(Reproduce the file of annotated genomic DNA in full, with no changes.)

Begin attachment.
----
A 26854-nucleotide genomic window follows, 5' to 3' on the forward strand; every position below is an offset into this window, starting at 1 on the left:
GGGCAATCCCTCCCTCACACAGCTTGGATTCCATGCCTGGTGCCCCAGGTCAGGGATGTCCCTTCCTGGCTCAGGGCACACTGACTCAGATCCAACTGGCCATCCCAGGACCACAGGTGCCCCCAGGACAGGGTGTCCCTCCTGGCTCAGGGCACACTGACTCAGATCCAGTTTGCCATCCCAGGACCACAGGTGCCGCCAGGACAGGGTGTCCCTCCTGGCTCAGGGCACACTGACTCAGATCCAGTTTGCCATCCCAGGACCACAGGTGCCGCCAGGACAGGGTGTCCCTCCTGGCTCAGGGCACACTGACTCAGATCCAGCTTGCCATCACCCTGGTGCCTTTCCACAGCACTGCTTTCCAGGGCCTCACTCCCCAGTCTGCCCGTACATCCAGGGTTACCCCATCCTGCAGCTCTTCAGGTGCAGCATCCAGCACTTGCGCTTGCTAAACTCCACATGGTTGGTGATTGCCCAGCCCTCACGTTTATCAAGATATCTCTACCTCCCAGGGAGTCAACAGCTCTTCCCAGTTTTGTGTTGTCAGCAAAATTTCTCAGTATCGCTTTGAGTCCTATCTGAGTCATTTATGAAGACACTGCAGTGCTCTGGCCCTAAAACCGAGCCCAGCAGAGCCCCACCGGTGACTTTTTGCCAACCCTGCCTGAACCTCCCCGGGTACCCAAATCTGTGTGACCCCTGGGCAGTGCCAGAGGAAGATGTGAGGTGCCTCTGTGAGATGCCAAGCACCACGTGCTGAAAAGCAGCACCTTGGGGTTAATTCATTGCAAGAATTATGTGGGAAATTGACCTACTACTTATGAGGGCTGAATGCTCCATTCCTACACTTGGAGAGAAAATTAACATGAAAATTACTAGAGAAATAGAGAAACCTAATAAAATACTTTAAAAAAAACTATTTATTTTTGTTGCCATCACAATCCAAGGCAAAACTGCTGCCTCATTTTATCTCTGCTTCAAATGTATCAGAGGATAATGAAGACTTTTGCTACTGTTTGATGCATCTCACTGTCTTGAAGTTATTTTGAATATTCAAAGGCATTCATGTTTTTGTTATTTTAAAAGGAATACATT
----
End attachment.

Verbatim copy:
A 26854-nucleotide genomic window follows, 5' to 3' on the forward strand; every position below is an offset into this window, starting at 1 on the left:
GGGCAATCCCTCCCTCACACAGCTTGGATTCCATGCCTGGTGCCCCAGGTCAGGGATGTCCCTTCCTGGCTCAGGGCACACTGACTCAGATCCAACTGGCCATCCCAGGACCACAGGTGCCCCCAGGACAGGGTGTCCCTCCTGGCTCAGGGCACACTGACTCAGATCCAGTTTGCCATCCCAGGACCACAGGTGCCGCCAGGACAGGGTGTCCCTCCTGGCTCAGGGCACACTGACTCAGATCCAGTTTGCCATCCCAGGACCACAGGTGCCGCCAGGACAGGGTGTCCCTCCTGGCTCAGGGCACACTGACTCAGATCCAGCTTGCCATCACCCTGGTGCCTTTCCACAGCACTGCTTTCCAGGGCCTCACTCCCCAGTCTGCCCGTACATCCAGGGTTACCCCATCCTGCAGCTCTTCAGGTGCAGCATCCAGCACTTGCGCTTGCTAAACTCCACATGGTTGGTGATTGCCCAGCCCTCACGTTTATCAAGATATCTCTACCTCCCAGGGAGTCAACAGCTCTTCCCAGTTTTGTGTTGTCAGCAAAATTTCTCAGTATCGCTTTGAGTCCTATCTGAGTCATTTATGAAGACACTGCAGTGCTCTGGCCCTAAAACCGAGCCCAGCAGAGCCCCACCGGTGACTTTTTGCCAACCCTGCCTGAACCTCCCCGGGTACCCAAATCTGTGTGACCCCTGGGCAGTGCCAGAGGAAGATGTGAGGTGCCTCTGTGAGATGCCAAGCACCACGTGCTGAAAAGCAGCACCTTGGGGTTAATTCATTGCAAGAATTATGTGGGAAATTGACCTACTACTTATGAGGGCTGAATGCTCCATTCCTACACTTGGAGAGAAAATTAACATGAAAATTACTAGAGAAATAGAGAAACCTAATAAAATACTTTAAAAAAAACTATTTATTTTTGTTGCCATCACAATCCAAGGCAAAACTGCTGCCTCATTTTATCTCTGCTTCAAATGTATCAGAGGATAATGAAGACTTTTGCTACTGTTTGATGCATCTCACTGTCTTGAAGTTATTTTGAATATTCAAAGGCATTCATGTTTTTGTTATTTTAAAAGGAATACATT